I’ve read of Aladdin Sane as David Bowie just spinning the wheels of Ziggy Stardust, but that’s so off-base, because this isn’t all that much like Ziggy at all. There’s a lot of American influence on this album, and I’m sure I’m not the only person who hears that. I think that’s why I’ve always been a little bit less interested in this album than a lot of his others, because I don’t care all that much for American rock music in the ’70s when British was where it was at.
Actually, I hear a lot of Rolling Stones influence on the album. He covers Let’s Spend the Night Together even! But also Watch that Man is in their style. You can hear it in the honky-tonk piano (also on Time), background vocalists, and general swagger of the song – plus he even sounds like he’s trying to vocally emulate Mick Jagger to me. That same swagger has its fingerprints all over the album. This is the first time David Bowie sounded like a superstar. Throughout the album, he’s so confident, and there’s a superstar decadence like he could conquer the world (or sell it). He even name-drops Mick Jagger in Drive-In Saturday, one of my favorites on the album for its alien atmosphere and background “wop-doo-wa”. Bowie has always been good at ballads, I think, and I really enjoy the melody and everything of this song.
Panic in Detroit has super cool percussion and back-up vocals. I like when he plays with the drums and the rhythm, like on the saucy grooves on Man Who Sold the World and the whole hip-hop beats on the Ziggy album. Overall, the guitar riffs are a little crunchier on this album, like you can hear on the opener, this, and Cracked Actor.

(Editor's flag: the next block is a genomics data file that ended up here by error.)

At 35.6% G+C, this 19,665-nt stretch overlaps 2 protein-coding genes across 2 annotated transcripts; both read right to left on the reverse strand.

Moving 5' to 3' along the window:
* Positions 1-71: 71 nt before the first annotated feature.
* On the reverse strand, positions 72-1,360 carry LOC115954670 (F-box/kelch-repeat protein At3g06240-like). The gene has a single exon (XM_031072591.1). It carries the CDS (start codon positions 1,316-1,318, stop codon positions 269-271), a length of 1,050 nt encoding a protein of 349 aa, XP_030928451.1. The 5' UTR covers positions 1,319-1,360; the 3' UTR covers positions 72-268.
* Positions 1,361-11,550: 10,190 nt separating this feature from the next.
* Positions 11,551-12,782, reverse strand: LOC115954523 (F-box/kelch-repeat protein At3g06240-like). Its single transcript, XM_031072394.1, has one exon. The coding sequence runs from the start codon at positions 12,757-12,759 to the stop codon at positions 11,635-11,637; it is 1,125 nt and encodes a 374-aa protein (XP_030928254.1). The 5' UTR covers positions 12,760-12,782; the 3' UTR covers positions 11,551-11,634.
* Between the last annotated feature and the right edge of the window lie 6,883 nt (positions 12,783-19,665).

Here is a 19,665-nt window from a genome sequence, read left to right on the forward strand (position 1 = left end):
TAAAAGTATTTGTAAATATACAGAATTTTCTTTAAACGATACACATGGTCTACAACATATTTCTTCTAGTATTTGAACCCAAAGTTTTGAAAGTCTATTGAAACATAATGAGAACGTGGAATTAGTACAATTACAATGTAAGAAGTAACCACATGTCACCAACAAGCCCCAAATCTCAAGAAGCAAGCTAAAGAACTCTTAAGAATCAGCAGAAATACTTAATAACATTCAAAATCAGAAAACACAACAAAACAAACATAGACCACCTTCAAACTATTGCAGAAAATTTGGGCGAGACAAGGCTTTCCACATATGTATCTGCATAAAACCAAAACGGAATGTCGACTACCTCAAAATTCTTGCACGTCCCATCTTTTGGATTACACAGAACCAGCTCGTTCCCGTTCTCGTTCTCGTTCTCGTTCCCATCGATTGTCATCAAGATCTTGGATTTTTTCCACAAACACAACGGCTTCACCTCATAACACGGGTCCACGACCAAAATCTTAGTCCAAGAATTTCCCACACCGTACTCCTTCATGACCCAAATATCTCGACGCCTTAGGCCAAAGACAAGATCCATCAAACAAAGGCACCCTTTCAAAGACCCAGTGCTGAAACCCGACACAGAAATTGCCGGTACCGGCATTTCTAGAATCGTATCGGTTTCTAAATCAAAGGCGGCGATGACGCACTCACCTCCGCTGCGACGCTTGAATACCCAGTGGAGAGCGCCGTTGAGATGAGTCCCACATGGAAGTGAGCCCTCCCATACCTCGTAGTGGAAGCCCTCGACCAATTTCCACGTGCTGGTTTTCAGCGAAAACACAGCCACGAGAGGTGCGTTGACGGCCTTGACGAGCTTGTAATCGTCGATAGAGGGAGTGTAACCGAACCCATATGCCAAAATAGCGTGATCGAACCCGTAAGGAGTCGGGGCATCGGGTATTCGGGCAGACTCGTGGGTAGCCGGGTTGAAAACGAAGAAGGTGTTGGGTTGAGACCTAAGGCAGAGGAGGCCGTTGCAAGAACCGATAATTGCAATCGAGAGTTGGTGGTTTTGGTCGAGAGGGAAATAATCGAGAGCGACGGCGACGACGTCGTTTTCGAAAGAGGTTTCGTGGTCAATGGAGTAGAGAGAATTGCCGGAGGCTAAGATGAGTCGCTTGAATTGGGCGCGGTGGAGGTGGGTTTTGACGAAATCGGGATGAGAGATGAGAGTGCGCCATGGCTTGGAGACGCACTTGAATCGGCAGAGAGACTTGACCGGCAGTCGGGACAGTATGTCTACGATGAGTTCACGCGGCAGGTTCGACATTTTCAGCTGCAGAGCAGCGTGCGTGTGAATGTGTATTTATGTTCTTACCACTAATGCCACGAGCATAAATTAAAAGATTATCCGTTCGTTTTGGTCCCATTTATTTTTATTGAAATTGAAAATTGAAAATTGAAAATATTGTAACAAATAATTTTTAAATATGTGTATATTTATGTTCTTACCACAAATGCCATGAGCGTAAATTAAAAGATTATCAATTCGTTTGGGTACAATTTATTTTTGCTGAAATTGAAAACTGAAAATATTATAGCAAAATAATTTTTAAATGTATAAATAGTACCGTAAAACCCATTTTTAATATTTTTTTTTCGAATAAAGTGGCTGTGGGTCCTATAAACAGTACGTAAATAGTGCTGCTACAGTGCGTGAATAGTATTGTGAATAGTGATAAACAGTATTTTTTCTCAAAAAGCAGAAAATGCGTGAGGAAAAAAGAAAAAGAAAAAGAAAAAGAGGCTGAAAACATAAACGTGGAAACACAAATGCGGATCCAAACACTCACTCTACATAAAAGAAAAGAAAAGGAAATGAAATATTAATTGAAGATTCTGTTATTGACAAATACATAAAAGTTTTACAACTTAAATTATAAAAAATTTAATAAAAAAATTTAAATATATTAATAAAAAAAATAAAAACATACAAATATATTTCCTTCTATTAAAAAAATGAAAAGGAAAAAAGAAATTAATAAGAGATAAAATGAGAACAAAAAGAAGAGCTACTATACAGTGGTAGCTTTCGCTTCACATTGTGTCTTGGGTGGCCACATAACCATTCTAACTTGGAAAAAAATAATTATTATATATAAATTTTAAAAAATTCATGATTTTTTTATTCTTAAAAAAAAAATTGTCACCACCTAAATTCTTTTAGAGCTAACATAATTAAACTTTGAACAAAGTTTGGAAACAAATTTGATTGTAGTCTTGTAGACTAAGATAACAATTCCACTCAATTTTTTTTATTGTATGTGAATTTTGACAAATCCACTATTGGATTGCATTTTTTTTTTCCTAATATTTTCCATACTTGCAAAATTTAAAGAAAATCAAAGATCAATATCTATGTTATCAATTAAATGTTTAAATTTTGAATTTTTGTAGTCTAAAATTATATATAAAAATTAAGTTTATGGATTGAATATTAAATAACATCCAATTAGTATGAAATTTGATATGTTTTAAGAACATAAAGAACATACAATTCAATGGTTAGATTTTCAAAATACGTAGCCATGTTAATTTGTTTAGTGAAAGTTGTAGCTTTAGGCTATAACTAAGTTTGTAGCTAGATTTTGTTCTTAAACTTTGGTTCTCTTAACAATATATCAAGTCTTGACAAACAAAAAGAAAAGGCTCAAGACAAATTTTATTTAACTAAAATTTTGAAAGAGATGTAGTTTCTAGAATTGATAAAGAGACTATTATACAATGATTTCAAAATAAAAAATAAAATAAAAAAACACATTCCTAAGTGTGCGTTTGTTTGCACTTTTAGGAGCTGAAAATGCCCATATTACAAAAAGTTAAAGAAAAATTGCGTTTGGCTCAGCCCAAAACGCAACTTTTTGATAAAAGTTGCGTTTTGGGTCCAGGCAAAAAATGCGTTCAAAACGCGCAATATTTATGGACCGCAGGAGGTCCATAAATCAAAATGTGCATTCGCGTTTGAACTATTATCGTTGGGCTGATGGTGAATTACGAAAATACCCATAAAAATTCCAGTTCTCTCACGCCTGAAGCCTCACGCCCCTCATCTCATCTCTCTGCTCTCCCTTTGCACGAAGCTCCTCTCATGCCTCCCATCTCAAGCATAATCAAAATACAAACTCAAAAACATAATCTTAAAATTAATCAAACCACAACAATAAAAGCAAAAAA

CRACK BABY CRACK SHOW ME YR REAR is an A+ lyric, and I was so happy to hear him reference his love of bottoms again in Lazarus, a fan of butts to the very end.
I used to listen to the Deep Cuts station on satellite radio when I drove to school in high school, and that’s how I discovered this album via the title track. It’s insane (sorry), because it introduces Mike Garson who’s an awesome jazz pianist (whose piano on the whole album is so good), and he goes hard on the piano here. The album is worth his Aladdin Sane solo alone.
I’m always a little disappointed when I listen to The Prettiest Star, because it’s not nearly as good as the original version he did in 1970. The original is so lovely and stripped of the extra glammy stuff (and features Marc Bolan on guitar!). Both are great, but I feel like the original is more sincere, especially the story around it that Bowie called his wife and sang it to her. Listen to them both.
The second half of the album isn’t as strong as the first, despite Time and Lady Grinning Soul. Time has this amazing squealing guitar and is super sinister except for some of the verses that turn really emotional. I love it. Jean Genie is super well-known and while it’s no Cracked Actor, it has a very catchy (and crunchy) guitar riff. Then there’s Lady Grinning Soul. I love the swirling pianos and Bowie’s delivery is so different from the rest of the album. The bass is really wonderful and mesmerizing, as it is on the title track.
This isn’t as cohesive and tight as Ziggy, but it’s a bunch of great glam songs with solid guitar and amazing piano.